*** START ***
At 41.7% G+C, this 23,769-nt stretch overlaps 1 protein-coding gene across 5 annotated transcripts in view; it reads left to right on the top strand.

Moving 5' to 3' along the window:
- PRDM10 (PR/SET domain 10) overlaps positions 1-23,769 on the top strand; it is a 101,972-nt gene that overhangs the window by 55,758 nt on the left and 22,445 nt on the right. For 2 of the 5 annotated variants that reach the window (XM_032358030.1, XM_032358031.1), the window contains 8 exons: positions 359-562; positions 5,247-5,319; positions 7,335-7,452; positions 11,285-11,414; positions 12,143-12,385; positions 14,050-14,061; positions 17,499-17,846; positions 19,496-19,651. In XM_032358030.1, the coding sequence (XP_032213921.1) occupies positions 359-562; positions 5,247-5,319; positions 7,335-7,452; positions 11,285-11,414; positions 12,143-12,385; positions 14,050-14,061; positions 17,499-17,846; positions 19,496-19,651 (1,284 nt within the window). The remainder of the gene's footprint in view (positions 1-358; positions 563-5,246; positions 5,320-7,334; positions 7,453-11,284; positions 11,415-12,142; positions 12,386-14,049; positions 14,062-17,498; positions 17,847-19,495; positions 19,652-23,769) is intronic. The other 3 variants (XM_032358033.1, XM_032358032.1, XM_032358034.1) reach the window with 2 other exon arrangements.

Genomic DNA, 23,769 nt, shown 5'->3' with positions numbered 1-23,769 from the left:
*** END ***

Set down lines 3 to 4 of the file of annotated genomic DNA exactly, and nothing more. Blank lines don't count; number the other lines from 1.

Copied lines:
- PRDM10 (PR/SET domain 10) overlaps positions 1-23,769 on the top strand; it is a 101,972-nt gene that overhangs the window by 55,758 nt on the left and 22,445 nt on the right. For 2 of the 5 annotated variants that reach the window (XM_032358030.1, XM_032358031.1), the window contains 8 exons: positions 359-562; positions 5,247-5,319; positions 7,335-7,452; positions 11,285-11,414; positions 12,143-12,385; positions 14,050-14,061; positions 17,499-17,846; positions 19,496-19,651. In XM_032358030.1, the coding sequence (XP_032213921.1) occupies positions 359-562; positions 5,247-5,319; positions 7,335-7,452; positions 11,285-11,414; positions 12,143-12,385; positions 14,050-14,061; positions 17,499-17,846; positions 19,496-19,651 (1,284 nt within the window). The remainder of the gene's footprint in view (positions 1-358; positions 563-5,246; positions 5,320-7,334; positions 7,453-11,284; positions 11,415-12,142; positions 12,386-14,049; positions 14,062-17,498; positions 17,847-19,495; positions 19,652-23,769) is intronic. The other 3 variants (XM_032358033.1, XM_032358032.1, XM_032358034.1) reach the window with 2 other exon arrangements.

Genomic DNA, 23,769 nt, shown 5'->3' with positions numbered 1-23,769 from the left: